House panel scrapes bottom to ensure national budget is fiscally sustainable

Published September 6, 2020, 6:24 PM

by Charissa Luci-Atienza 

House Ways and Means Chair and Albay 2nd District Rep. Joey Sarte Salceda has assured the House leadership that his panel will exhaust all means to ensure that the Philippine government’s economic recovery efforts and the proposed  P4.5 trillion national budget for 2021 are “fiscally sustainable.”


The House leader gave in to the request made by House Speaker Alan Peter S. Cayetano to “help us find the money for the stimulus we need” during the first briefing of the Development Budget Coordinating Committee (DBCC) last Friday. 

“I assure the Speaker and the House leadership that the House Committee on Ways and Means will proactively work with the DBCC members to ensure that our budget is fiscally sustainable,” Salceda said in a statement. 

“We will get the job done,” he assured.

He even noted that there will be enough fiscal space for the 2021 budget.

“At least on the House’s part, I can assure you, we will have no problem. There will be fiscal space for the 2021 budget.” 

Salceda, who also serves as the vice chairperson of the House Committee on Appropriations, noted that measures that would generate about P50.25 billion in the first year of their implementation already hurdled his panel.

Among these bills are the updating of rates for the motor vehicle road users’ tax (MVRUT), higher taxes on Philippine Offshore Gaming Operations (POGOs), and tax administration measures on the digital economy to plug loopholes currently used by large corporations, he said. 

“The most obvious first step is to pass the POGO taxes, since China’s economy is already starting to recover. The POGOs have nowhere to go, since gambling is almost entirely banned in the rest of ASEAN. We will revisit the MVRUT in view of the hit the transport sector has taken. Under the proposal, most of the revenues from private cars are already devoted to helping the public transport sector, but we will see how we can enhance the fairness of the measure more, given that we passed it before COVID-19,” the House leader said.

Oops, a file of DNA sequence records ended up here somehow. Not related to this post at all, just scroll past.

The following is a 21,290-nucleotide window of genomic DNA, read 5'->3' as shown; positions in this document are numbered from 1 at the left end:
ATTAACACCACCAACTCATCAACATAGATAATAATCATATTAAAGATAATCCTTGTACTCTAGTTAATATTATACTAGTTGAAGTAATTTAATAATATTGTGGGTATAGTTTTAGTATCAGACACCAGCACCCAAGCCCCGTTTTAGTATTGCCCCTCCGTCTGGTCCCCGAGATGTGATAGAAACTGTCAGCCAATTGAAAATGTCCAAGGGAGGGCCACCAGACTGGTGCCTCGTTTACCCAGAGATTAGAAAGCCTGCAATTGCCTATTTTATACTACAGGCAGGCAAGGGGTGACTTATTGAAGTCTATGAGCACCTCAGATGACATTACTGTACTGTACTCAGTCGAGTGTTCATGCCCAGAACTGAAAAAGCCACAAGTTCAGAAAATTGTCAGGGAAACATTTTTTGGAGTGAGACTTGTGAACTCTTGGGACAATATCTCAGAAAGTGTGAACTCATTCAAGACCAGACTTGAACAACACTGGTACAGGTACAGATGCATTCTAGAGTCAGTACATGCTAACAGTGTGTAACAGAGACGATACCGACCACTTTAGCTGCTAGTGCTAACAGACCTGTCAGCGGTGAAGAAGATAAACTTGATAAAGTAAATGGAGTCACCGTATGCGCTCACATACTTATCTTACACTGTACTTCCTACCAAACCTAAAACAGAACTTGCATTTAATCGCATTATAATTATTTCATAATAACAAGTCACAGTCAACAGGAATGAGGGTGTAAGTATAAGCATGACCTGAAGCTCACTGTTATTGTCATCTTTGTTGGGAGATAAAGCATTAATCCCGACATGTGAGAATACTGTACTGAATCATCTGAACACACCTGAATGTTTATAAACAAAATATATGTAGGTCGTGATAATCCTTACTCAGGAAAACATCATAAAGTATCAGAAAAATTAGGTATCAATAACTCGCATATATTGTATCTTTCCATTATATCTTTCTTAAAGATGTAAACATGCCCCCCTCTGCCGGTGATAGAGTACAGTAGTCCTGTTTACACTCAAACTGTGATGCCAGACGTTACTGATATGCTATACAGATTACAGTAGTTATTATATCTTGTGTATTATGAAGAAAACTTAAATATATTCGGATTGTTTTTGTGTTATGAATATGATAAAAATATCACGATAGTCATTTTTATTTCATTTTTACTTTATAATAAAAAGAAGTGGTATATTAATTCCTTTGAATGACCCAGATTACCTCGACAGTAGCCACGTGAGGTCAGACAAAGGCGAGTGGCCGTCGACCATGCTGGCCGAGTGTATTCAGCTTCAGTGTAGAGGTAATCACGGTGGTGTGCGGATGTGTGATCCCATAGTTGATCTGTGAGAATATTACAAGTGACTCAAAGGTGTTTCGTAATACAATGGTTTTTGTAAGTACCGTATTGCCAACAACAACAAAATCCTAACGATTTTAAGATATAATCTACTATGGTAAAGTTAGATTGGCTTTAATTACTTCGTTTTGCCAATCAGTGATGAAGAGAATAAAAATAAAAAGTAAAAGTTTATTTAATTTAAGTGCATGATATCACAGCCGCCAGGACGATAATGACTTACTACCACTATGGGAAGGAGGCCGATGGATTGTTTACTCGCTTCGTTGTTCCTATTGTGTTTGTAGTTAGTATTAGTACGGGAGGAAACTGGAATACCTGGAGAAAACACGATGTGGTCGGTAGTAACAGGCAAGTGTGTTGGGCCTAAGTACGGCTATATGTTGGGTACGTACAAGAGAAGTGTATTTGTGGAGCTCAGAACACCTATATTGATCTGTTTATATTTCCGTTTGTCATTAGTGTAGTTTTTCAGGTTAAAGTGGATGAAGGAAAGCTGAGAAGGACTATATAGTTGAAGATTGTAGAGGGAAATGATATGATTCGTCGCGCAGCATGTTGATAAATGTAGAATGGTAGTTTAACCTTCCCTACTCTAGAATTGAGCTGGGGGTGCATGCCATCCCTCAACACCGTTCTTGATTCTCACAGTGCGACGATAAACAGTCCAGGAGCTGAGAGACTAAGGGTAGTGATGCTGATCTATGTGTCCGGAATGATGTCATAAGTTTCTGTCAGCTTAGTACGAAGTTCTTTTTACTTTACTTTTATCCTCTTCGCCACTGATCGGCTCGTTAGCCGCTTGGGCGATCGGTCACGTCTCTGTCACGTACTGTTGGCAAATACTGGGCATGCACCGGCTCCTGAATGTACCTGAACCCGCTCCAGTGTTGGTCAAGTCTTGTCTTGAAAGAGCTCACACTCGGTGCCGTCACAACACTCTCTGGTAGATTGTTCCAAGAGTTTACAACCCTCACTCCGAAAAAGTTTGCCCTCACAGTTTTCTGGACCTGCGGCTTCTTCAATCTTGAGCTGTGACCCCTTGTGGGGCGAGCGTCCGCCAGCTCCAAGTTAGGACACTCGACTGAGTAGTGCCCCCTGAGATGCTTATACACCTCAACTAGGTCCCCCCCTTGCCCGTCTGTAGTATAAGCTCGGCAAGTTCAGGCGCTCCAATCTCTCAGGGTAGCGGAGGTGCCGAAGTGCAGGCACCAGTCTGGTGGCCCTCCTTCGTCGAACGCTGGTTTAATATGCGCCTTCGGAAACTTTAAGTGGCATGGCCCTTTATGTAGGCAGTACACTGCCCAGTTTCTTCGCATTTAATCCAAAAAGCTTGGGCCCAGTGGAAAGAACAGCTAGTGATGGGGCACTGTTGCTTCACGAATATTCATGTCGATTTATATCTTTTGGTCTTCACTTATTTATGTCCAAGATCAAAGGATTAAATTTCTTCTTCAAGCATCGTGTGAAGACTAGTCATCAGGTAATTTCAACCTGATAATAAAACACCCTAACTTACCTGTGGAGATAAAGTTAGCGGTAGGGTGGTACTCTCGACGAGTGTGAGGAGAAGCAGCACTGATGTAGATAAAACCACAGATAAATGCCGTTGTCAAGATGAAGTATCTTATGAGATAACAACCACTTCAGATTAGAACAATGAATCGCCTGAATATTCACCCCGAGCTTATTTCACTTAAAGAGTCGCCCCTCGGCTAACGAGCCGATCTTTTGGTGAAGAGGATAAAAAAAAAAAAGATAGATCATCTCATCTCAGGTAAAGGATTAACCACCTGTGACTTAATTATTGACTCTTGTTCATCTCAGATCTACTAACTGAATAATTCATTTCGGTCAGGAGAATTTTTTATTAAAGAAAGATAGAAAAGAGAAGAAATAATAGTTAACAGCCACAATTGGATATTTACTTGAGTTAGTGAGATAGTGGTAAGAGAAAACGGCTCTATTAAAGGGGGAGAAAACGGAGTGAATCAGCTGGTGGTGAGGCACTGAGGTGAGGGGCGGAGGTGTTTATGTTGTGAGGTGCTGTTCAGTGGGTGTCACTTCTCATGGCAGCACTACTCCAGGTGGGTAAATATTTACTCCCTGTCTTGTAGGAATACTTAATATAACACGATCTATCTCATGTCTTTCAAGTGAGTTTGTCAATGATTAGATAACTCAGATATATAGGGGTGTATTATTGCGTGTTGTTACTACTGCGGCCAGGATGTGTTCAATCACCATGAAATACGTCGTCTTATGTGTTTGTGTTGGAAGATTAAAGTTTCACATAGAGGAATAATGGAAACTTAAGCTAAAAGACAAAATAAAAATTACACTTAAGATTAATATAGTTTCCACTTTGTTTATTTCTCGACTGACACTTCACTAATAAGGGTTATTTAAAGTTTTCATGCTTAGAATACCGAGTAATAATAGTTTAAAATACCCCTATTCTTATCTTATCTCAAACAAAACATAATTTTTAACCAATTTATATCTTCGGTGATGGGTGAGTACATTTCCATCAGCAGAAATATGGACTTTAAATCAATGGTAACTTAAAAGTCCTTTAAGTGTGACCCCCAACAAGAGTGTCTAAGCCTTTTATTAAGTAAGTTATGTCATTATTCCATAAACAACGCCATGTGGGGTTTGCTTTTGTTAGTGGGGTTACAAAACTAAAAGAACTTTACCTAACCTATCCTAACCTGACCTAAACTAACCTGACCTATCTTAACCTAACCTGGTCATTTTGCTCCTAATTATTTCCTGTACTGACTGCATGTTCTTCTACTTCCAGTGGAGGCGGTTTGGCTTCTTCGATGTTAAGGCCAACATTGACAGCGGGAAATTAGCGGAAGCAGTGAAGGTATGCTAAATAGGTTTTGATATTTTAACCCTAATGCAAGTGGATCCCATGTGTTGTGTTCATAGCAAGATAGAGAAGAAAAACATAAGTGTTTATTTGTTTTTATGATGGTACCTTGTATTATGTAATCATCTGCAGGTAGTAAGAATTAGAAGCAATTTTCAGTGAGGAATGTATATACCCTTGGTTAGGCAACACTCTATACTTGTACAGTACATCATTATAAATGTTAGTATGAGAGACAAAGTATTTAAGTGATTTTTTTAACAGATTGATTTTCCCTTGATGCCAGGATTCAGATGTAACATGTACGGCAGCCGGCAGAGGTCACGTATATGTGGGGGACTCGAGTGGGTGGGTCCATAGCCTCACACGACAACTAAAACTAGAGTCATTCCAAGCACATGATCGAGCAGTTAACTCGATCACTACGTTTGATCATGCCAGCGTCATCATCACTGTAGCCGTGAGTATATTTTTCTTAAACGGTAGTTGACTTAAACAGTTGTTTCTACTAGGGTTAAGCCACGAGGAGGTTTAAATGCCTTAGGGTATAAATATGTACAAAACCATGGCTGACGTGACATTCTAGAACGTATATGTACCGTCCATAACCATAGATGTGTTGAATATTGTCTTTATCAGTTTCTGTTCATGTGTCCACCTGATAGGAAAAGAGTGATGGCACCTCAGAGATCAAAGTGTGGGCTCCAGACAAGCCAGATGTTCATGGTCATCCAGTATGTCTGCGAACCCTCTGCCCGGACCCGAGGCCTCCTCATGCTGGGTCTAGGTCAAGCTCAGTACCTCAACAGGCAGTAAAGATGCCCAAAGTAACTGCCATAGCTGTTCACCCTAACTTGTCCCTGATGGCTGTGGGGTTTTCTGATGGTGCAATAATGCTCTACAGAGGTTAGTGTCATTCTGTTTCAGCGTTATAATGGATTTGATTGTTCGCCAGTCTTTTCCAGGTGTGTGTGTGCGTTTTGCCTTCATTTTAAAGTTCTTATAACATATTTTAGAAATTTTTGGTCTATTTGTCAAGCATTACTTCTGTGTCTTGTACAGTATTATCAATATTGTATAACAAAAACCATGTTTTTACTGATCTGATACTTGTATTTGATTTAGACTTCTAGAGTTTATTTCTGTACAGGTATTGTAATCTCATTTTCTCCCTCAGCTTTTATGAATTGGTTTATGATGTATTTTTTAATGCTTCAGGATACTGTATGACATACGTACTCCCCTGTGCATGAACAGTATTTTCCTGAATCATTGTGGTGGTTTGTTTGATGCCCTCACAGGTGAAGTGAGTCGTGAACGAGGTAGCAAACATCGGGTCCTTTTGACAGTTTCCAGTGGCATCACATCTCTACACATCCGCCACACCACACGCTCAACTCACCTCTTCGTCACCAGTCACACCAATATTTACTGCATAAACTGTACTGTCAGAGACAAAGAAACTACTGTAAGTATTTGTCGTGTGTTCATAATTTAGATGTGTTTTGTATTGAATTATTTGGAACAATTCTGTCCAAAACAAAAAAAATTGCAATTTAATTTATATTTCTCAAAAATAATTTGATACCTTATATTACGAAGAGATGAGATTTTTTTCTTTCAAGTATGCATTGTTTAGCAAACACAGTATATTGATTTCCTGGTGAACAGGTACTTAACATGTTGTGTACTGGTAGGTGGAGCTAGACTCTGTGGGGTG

“As for tax administration reforms on the digital economy, I have secured exemptions for small businesses. Online barter trade will also absolutely not be taxed,” he added.

Citing that his panel’s work involves oversight of tax administration,  Salceda said they have conducted regular meetings to combat technical smuggling and abuse of the customs bonded warehouses.

He said they are also keeping an eye on the digitalization of the revenue-generating agencies, including the Bureau of Customs (BOC) and the Bureau of Internal Revenue (BIR).

“We are just waiting for the Department of Finance to submit their proposals for making tax compliance digitally compatible. My office is also drafting counterpart proposals to boost taxpayer compliance and make the taxpaying experience easier,” he said. 

He enthused that the  government’s revenues will recover in 2021. 

“My committee has worked very hard on tax reform. We passed all of the packages already. Once the economy recovers, I expect the sin tax reform, which I championed, to deliver historic revenue gains in 2021,” Salceda said.

He noted that the BOC already breached its revised 2020 revenue targets for the third consecutive month last August, while the BIR  has not yet submitted its August figures, but also breached its targets for June and July.

“The revenues are already recovering as we reopen the economy more. So, an indirect part of my committee’s work is really ensuring that we no longer need to shut the economy down, because our health capacity can take the cases as they come,” Salceda said.

“That’s why I took an active role in monitoring the COVID-19 response and recommending measures to the IATF (Inter Agency Task Force),” Salceda said.